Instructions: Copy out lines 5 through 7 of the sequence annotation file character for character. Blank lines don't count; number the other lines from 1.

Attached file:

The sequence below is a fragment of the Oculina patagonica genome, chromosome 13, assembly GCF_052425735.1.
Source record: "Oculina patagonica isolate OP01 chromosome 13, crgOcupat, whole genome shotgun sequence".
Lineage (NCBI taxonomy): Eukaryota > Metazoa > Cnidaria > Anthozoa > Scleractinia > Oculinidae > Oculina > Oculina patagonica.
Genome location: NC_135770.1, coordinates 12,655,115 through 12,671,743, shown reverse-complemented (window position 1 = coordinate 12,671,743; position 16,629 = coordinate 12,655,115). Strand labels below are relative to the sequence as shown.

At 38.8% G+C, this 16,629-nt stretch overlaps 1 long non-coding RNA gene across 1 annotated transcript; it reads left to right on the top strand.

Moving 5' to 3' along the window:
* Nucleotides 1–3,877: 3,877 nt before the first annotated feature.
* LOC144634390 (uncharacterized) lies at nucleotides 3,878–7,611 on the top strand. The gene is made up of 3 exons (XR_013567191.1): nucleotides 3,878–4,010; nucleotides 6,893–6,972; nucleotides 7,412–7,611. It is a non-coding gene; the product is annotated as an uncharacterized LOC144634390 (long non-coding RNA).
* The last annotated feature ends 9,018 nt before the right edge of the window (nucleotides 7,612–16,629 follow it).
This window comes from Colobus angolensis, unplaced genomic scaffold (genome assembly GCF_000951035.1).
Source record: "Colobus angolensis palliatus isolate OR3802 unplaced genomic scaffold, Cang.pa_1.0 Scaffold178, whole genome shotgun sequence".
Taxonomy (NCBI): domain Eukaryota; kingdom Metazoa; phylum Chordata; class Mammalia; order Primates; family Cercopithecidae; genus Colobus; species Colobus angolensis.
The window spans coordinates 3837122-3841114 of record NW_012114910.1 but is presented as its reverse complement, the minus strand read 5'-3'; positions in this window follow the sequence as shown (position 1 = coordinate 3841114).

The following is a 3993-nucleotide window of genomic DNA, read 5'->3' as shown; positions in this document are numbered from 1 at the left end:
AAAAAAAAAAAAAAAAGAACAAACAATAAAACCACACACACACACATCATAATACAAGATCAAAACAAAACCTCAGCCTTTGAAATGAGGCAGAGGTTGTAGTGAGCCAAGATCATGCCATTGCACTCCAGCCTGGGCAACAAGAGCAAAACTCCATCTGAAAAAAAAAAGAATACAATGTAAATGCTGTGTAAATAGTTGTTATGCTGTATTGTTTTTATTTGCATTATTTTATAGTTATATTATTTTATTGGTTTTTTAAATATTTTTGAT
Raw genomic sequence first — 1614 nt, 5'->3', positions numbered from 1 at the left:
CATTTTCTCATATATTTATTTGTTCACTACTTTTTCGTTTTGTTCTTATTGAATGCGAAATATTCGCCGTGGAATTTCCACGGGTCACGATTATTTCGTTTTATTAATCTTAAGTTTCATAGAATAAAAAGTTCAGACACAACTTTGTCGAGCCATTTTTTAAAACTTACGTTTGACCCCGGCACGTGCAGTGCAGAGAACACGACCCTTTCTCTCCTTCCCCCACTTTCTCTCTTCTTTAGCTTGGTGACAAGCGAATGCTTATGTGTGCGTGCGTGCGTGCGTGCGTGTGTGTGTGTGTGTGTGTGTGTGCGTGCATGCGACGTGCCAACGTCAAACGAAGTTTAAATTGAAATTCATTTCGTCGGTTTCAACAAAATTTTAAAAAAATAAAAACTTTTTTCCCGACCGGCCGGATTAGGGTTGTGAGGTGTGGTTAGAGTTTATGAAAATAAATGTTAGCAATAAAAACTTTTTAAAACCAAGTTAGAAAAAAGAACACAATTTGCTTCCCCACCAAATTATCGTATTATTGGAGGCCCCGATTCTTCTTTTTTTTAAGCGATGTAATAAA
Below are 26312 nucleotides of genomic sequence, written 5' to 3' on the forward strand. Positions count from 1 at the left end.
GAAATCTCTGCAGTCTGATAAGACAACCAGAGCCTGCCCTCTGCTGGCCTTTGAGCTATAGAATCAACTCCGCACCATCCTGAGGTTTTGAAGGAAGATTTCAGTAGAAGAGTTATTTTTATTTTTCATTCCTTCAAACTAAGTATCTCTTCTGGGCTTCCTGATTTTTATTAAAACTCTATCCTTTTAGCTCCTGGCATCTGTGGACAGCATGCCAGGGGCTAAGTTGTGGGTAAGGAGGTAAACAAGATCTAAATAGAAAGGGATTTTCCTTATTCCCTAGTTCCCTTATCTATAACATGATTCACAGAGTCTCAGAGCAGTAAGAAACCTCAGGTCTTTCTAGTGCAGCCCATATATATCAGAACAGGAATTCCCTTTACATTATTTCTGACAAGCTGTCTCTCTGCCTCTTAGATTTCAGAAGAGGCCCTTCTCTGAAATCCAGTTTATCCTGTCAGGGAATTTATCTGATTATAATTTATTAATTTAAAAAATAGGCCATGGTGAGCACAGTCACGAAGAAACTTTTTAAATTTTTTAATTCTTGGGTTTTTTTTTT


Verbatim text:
At 38.8% G+C, this 16,629-nt stretch overlaps 1 long non-coding RNA gene across 1 annotated transcript; it reads left to right on the top strand.

Moving 5' to 3' along the window:
* Nucleotides 1–3,877: 3,877 nt before the first annotated feature.